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Clues for early detection of autoimmune Addison's disease - myths and realities.

Artikel i vetenskaplig tidskrift
Författare Å B Saevik
A-K Åkerman
K Grønning
I Nermoen
S F Valland
T E Finnes
M Isaksson
P Dahlqvist
Ragnhildur Bergthorsdottir
Olov Ekwall
J Skov
B G Nedrebø
A-L Hulting
J Wahlberg
J Svartberg
C Höybye
I H Bleskestad
A P Jørgensen
O Kämpe
M Øksnes
S Bensing
E S Husebye
Publicerad i Journal of internal medicine
Volym 283
Nummer/häfte 2
Sidor 190–199
ISSN 1365-2796
Publiceringsår 2018
Publicerad vid Institutionen för medicin, avdelningen för reumatologi och inflammationsforskning
Institutionen för kliniska vetenskaper, Avdelningen för pediatrik
Institutionen för medicin, avdelningen för invärtesmedicin och klinisk nutrition
Sidor 190–199
Språk en
Länkar dx.doi.org/10.1111/joim.12699
www.ncbi.nlm.nih.gov/entrez/query.f...
Ämneskategorier Endokrinologi

Sammanfattning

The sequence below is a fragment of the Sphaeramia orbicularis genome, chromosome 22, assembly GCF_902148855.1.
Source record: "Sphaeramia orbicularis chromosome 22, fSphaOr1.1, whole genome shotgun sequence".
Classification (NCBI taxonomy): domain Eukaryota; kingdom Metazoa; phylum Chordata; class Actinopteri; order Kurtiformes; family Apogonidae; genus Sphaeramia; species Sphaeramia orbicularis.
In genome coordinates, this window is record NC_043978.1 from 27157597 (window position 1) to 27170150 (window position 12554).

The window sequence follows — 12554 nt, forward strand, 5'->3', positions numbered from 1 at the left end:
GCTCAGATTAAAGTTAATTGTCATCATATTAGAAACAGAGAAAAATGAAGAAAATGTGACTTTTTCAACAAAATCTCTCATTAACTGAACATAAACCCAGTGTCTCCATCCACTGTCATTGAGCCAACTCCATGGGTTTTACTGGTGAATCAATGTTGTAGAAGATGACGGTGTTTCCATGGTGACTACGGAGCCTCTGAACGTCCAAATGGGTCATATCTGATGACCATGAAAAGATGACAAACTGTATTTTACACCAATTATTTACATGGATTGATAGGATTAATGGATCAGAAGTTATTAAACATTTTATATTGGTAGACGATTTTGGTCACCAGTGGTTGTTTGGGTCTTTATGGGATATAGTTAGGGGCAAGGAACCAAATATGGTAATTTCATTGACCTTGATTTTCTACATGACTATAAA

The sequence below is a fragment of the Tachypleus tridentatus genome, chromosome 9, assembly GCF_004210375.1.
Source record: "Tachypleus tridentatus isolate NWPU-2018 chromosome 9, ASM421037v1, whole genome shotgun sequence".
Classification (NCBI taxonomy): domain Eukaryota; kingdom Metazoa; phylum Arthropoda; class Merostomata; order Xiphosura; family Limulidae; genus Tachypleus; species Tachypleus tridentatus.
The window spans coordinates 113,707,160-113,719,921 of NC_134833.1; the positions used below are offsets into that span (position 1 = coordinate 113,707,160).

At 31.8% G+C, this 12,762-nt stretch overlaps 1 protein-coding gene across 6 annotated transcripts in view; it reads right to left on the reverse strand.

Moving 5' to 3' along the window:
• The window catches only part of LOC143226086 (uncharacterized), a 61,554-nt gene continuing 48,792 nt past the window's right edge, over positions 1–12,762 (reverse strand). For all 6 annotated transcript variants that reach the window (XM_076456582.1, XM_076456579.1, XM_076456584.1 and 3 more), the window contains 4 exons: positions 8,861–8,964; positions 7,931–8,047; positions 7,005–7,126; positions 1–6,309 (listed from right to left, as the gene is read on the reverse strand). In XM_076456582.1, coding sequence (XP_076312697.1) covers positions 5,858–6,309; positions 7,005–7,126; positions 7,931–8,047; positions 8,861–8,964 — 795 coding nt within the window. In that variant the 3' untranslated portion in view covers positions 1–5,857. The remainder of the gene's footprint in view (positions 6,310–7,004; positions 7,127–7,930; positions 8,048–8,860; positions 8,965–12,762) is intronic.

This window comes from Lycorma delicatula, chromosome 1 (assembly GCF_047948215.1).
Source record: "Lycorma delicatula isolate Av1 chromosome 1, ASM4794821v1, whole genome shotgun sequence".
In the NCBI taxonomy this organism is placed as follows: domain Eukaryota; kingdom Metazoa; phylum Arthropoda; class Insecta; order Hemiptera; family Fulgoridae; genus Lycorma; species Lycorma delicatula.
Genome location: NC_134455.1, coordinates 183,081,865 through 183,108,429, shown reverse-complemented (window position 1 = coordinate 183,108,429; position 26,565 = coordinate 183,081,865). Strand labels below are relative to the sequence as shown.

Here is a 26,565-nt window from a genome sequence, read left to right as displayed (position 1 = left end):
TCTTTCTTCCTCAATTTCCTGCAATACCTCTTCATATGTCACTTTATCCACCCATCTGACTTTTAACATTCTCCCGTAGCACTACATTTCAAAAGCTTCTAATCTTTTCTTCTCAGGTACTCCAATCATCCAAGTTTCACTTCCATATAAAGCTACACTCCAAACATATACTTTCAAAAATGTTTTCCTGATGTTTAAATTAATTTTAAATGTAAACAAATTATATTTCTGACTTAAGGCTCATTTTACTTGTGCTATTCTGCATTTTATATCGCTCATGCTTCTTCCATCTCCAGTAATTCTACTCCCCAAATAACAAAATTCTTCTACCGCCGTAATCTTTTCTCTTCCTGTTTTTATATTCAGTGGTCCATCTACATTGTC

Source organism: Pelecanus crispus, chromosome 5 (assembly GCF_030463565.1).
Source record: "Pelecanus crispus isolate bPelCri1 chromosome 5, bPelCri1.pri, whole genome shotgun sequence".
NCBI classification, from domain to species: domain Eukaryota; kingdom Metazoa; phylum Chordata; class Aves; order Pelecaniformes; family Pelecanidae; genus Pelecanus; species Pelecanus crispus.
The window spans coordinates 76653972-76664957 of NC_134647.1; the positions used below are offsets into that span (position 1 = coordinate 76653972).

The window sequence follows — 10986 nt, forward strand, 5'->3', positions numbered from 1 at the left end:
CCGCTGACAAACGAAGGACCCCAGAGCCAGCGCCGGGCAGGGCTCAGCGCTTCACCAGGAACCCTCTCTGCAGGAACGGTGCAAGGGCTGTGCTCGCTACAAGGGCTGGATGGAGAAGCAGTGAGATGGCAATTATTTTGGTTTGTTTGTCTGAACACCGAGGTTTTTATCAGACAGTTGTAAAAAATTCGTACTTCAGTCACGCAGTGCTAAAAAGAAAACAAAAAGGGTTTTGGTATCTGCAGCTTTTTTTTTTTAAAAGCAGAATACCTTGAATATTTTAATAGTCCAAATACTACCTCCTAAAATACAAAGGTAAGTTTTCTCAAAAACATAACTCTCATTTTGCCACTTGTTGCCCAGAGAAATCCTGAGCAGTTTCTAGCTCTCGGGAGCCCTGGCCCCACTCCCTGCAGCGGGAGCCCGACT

Early detection of autoimmune Addison's disease (AAD) is important as delay in diagnosis may result in a life-threatening adrenal crisis and death. The classical clinical picture of untreated AAD is well-described, but methodical investigations are scarce.Perform a retrospective audit of patient records with the aim of identifying biochemical markers for early diagnosis of AAD.A multicentre retrospective study including 272 patients diagnosed with AAD at hospitals in Norway and Sweden during 1978-2016. Scrutiny of medical records provided patient data and laboratory values.Low sodium occurred in 207 of 247 (84%), but only one-third had elevated potassium. Other common nonendocrine tests were largely normal. TSH was elevated in 79 of 153 patients, and hypoglycaemia was found in 10%. Thirty-three per cent were diagnosed subsequent to adrenal crisis, in whom electrolyte disturbances were significantly more pronounced (P < 0.001). Serum cortisol was consistently decreased (median 62 nmol L(-1) [1-668]) and significantly lower in individuals with adrenal crisis (38 nmol L(-1) [2-442]) than in those without (81 nmol L(-1) [1-668], P < 0.001).The most consistent biochemical finding of untreated AAD was low sodium independent of the degree of glucocorticoid deficiency. Half of the patients had elevated TSH levels. Only a minority presented with marked hyperkalaemia or other nonhormonal abnormalities. Thus, unexplained low sodium and/or elevated TSH should prompt consideration of an undiagnosed AAD, and on clinical suspicion bring about assay of cortisol and ACTH. Presence of 21-hydroxylase autoantibodies confirms autoimmune aetiology. Anticipating additional abnormalities in routine blood tests may delay diagnosis.

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